Posted by Dan at 08:25 AM | Comments (0) | TrackBack

Clumsy cop on can caps commoner.

I thought of that headline myself to go with this story of a San Antonio cop who dropped his gun while in a men's room stall, causing it to go off twice, hitting a man who was washing his hands in the leg. Internal affairs is investigating.

I bet they'll prefer my headline.

Posted by Dan at 08:08 AM | Comments (0) | TrackBack

April 21, 2005

Paula Abdul claims she is not on drugs; says her behavior is the result of a rare neurological disorder.

Oh, really, Paula? Then explain that video with the cartoon cat.

Story here.

Posted by Dan at 09:15 PM | Comments (5) | TrackBack

From Popping Culture's "Guess the Chinese Dish" desk.

mooshoepork.jpg

First one to name this popular Chinese delicacy gets, well, nothing - except maybe a craving for supper. And you'll be hungry again in half an hour anyway.

Posted by Dan at 03:08 PM | Comments (2) | TrackBack

Baby Bob TALKING E-Postcards!

You LOVE Baby Bob and you don't even know it.

Baby Bob is that talking baby on the Quiznos commercials. Now, you can send your friends a Baby Bob Talking Postcard by clicking here.

bob_page3.jpg

Posted by Dan at 01:06 PM | Comments (1) | TrackBack

April 20, 2005

What kind of American English do you speak?

Find out here. I was interested in this because my formative years were spent at the top of a mountain in upstate NY, my teens and early twenties in Hampton Roads, Virginia, then a stint in Louisville and now in Youngstown, OH. My results:

Your Linguistic Profile:
55% General American English
25% Yankee
15% Dixie
5% Upper Midwestern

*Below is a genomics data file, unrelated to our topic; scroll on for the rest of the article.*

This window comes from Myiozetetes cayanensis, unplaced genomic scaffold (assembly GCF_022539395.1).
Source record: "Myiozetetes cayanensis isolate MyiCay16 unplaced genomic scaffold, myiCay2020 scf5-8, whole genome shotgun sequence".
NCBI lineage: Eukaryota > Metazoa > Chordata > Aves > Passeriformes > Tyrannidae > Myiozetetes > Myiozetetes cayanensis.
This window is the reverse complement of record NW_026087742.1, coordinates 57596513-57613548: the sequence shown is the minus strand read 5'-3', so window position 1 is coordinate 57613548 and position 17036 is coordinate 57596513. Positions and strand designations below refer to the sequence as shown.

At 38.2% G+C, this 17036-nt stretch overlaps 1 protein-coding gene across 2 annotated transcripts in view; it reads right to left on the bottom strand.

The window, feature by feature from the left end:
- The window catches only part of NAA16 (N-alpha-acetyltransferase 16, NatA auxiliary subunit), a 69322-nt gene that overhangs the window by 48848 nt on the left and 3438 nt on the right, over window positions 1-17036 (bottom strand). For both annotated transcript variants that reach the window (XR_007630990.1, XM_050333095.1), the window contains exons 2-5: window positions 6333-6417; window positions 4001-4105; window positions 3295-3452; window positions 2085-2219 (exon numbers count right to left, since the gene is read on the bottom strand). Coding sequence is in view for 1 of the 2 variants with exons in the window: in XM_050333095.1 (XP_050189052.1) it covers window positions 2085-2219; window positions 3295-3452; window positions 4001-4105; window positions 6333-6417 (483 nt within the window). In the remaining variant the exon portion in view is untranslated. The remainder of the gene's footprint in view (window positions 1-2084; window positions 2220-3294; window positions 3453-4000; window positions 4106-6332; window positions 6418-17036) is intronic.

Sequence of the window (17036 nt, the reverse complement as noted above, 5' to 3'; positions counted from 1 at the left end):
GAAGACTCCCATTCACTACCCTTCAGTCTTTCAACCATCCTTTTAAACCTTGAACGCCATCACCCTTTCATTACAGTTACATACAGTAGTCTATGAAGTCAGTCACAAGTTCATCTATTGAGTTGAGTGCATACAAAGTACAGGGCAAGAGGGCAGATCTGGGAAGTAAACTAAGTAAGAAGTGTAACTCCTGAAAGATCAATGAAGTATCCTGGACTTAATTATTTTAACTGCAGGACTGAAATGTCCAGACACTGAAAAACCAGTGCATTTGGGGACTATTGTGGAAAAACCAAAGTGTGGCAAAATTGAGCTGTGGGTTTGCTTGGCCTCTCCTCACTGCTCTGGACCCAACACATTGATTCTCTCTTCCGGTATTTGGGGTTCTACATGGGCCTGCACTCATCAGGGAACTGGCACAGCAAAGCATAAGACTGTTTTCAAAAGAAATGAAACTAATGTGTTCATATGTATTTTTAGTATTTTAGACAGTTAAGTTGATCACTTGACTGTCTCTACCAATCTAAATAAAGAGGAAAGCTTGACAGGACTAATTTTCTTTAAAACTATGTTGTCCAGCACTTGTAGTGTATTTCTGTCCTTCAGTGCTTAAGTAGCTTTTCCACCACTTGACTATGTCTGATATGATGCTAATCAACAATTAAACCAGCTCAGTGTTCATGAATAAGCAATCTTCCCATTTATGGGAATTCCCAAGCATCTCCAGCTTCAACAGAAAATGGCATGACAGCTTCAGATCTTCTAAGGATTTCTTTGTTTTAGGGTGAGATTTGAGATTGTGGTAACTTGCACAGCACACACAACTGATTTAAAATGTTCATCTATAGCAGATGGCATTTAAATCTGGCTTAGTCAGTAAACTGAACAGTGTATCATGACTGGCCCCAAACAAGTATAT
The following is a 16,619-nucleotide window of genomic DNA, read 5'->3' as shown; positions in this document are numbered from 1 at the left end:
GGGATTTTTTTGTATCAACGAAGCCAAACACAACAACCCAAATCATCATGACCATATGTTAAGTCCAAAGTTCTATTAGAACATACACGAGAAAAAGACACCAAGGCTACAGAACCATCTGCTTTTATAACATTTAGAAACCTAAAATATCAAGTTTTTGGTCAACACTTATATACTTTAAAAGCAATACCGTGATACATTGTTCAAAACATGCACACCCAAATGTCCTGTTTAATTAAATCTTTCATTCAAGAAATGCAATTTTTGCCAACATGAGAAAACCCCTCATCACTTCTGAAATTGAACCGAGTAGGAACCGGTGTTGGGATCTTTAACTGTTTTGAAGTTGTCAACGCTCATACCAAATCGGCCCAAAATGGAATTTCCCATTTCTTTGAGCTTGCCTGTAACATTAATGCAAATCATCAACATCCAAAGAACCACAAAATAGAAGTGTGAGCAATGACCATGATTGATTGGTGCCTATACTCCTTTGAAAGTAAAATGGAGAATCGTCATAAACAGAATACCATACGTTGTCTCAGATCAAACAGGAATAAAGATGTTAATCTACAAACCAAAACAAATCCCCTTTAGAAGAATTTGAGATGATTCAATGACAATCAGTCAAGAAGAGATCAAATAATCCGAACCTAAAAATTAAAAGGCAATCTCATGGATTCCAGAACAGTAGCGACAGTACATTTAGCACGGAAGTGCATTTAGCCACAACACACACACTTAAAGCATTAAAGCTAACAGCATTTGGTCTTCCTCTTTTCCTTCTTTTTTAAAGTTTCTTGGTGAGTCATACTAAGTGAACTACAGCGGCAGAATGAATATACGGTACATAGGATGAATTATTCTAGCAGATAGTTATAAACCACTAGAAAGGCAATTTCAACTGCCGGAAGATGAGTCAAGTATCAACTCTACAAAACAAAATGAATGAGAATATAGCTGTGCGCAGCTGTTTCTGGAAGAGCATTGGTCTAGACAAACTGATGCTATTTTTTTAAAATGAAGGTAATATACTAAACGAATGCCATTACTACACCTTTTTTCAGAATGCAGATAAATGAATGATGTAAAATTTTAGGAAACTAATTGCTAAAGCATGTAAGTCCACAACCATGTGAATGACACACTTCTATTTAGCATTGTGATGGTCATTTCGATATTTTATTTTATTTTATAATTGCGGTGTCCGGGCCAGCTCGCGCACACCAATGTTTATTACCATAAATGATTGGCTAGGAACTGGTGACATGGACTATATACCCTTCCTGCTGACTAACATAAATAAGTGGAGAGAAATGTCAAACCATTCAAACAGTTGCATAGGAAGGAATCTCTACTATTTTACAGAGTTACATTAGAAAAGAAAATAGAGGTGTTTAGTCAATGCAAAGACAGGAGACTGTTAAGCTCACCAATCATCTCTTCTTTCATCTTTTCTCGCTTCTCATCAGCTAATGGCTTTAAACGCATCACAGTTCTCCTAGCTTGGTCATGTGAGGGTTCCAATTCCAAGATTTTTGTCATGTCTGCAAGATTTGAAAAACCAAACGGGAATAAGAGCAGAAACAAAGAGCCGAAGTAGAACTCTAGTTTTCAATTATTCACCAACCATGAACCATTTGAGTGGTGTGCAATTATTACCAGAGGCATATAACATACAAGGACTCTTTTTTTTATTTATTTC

0% Midwestern

UPDATE: While there, I also took their "How Long Will You Live?" test. Turns out, I'm good to 82 years old! Suck on that, cancer! Of course, I had to leave the "Do you have a series of aggressive, metastisized tumors growing in and near your lungs right now, on which no form of treatment has made a decent impact?" question blank.

Posted by Dan at 10:45 PM | Comments (10) | TrackBack

Let me tell you why I'm re-posting this picture.

catinfishbowl2.jpg

I'm re-posting it, not only because it's a cool picture and shows great imagination, but also because I thought....

What if we tried again, using THIS cat:

bigcat.jpg

Posted by Dan at 09:57 PM | Comments (4) | TrackBack

Popping Cancer Update (under the influence of chemo drugs, so hold on)

Maybe it's more of a reflection.

My struggle is that I'm not sure what I'm hoping for right now. Chemotherapy (which is not quite over yet, but I feel a little functional and this is in my head and I want to get it out) was its typical horrific self today, with two special additions.

One was sudden nausea, like running into a wall unexpectedly. It's like when you cough suddenly and didn't feel it coming on, except that it's the most horribly productive cough in your life. Worse, if you haven't kept nibbling all day, it might be non-productive.

The other was that, unexpectedly, everything got loud. It was as if you were listening to headphones at level 3 and someone turned them up to 10 (or 11 for Spinal Tap fans). My dog was three rooms away, and her squeaky toy sounded like a megaphone going off INSIDE MY HEAD. Then it would just go away. I would have asked Roxy (the dog, name short for Rock Star, which is in turn short for Punk Rock Star) to stop squeaking, but I doubt she would have understood. What could I expect from someone who has worms in her poop? (NOTE: yes, Mrs. Popping Culture is taking her to the vet tomorrow. We thought the chemotherapy ranked higher on the priorities list today.)

Tomorrow, I get the shot that increases white cell production and causes about three days of constant, debilitating joint agony.

I say all that to say this. My life sucks on chemo days and the days after, and I don't mean that in a hum-de-dum having-a-bad-day sense. I mean that in the "how much more of this can I take before I give up" sense.

Granted, this is coming on the day of the pain, and with a week, my spirits will rise as my health rises.

Still, I look ahead to the scans and there are three possibilities:

1 - No change and we go back to the previous type of chemo,

2 - No change and we are done. I feel better for a few months, then start the dying process.

3 - The chemo works and the tumors have started to shrink.